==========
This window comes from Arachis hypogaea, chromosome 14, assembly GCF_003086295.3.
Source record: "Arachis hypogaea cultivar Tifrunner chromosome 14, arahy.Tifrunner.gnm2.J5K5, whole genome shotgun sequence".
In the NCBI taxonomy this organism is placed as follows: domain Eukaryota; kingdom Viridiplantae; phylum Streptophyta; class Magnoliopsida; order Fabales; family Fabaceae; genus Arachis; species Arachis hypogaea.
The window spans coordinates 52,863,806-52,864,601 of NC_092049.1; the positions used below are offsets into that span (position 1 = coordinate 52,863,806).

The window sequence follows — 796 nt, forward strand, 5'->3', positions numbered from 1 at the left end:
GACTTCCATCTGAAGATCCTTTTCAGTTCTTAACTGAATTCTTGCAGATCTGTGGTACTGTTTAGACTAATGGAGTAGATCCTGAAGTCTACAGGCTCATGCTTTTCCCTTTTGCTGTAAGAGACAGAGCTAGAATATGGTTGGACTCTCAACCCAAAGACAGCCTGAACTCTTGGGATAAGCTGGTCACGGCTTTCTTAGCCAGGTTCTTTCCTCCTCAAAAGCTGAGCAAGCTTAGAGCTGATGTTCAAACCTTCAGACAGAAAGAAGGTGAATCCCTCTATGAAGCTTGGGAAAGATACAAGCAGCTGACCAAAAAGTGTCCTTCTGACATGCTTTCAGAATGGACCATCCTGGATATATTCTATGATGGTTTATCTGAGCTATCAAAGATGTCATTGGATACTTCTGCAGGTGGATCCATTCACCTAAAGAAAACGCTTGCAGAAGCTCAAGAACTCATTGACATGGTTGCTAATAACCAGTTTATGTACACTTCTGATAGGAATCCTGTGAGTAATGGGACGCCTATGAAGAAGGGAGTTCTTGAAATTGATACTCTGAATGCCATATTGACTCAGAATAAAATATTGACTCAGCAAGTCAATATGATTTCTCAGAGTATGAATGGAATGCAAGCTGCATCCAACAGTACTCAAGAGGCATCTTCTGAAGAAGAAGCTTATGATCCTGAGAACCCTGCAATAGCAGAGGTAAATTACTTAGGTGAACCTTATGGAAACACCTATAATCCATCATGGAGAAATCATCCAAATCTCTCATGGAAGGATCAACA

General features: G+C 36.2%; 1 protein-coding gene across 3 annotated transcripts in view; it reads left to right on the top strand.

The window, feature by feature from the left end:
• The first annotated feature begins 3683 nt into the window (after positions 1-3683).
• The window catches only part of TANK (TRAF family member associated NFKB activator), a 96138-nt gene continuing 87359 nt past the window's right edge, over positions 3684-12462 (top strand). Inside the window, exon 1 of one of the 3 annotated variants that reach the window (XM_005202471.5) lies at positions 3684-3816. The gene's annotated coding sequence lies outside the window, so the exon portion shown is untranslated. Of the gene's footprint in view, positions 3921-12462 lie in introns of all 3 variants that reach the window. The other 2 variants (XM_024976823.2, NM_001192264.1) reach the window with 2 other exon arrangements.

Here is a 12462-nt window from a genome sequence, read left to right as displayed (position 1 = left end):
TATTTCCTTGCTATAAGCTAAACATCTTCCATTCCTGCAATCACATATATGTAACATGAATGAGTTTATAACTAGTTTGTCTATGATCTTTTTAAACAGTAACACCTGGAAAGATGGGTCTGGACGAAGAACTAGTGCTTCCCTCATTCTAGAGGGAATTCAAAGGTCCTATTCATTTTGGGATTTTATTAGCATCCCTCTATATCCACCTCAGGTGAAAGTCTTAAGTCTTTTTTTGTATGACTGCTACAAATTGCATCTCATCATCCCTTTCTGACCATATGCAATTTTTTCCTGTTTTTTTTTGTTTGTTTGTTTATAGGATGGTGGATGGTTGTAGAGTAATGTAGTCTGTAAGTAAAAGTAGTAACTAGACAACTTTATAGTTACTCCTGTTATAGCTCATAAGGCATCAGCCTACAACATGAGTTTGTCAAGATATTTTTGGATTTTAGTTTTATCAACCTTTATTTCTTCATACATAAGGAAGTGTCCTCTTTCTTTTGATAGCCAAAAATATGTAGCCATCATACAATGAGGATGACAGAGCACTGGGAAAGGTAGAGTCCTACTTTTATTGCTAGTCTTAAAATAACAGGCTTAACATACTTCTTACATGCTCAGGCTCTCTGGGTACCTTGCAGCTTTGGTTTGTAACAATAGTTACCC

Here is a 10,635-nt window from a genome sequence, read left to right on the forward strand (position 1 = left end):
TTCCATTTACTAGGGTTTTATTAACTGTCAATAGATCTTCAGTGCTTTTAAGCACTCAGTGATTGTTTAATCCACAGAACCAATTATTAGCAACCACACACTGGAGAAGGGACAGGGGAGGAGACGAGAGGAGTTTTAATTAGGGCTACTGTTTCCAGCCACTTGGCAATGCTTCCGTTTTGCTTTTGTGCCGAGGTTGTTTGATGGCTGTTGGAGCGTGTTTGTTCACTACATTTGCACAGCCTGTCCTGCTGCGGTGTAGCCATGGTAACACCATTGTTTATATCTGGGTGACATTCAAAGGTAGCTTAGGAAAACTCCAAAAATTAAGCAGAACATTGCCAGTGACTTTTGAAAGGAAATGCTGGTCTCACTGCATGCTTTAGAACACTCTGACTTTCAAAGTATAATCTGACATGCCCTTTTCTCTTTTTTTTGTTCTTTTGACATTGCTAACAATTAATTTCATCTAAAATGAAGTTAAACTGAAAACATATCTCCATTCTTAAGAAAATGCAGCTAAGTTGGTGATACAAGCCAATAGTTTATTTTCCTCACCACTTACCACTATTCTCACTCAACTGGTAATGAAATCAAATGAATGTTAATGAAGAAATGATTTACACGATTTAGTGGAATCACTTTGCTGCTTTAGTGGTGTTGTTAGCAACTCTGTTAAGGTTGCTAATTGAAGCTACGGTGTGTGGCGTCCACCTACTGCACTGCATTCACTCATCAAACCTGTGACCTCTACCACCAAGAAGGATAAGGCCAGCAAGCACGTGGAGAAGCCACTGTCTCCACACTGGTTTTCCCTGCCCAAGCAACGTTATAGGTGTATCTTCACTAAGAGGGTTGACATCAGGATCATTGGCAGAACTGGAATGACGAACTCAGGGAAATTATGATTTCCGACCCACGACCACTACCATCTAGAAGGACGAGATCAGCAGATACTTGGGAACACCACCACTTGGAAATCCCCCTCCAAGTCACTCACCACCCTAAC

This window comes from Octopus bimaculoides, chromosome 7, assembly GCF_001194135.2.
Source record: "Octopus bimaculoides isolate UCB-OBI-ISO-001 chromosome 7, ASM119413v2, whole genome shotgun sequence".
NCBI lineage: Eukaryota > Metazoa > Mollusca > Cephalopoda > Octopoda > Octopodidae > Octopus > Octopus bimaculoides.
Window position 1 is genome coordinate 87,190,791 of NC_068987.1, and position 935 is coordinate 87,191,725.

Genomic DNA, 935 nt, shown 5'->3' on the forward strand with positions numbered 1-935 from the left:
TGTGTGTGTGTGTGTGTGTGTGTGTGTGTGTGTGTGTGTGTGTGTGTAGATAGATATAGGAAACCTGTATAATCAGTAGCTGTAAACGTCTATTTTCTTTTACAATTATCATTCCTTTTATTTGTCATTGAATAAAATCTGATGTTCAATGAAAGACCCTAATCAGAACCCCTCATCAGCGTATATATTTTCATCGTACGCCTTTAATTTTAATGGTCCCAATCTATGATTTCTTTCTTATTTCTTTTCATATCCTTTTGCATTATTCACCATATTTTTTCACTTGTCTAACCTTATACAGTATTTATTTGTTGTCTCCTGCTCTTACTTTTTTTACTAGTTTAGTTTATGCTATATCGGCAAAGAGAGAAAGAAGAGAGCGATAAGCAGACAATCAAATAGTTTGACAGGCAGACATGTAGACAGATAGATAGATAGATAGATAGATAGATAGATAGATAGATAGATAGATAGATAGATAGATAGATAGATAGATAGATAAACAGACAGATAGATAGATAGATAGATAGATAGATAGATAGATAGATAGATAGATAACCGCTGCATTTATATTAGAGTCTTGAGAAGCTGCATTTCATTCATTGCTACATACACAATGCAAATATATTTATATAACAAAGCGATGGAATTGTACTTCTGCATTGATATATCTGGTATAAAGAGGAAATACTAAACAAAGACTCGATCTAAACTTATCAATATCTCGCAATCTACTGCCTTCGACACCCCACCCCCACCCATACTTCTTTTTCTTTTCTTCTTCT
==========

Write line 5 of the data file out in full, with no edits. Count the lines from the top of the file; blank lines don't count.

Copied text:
The window sequence follows — 796 nt, forward strand, 5'->3', positions numbered from 1 at the left end: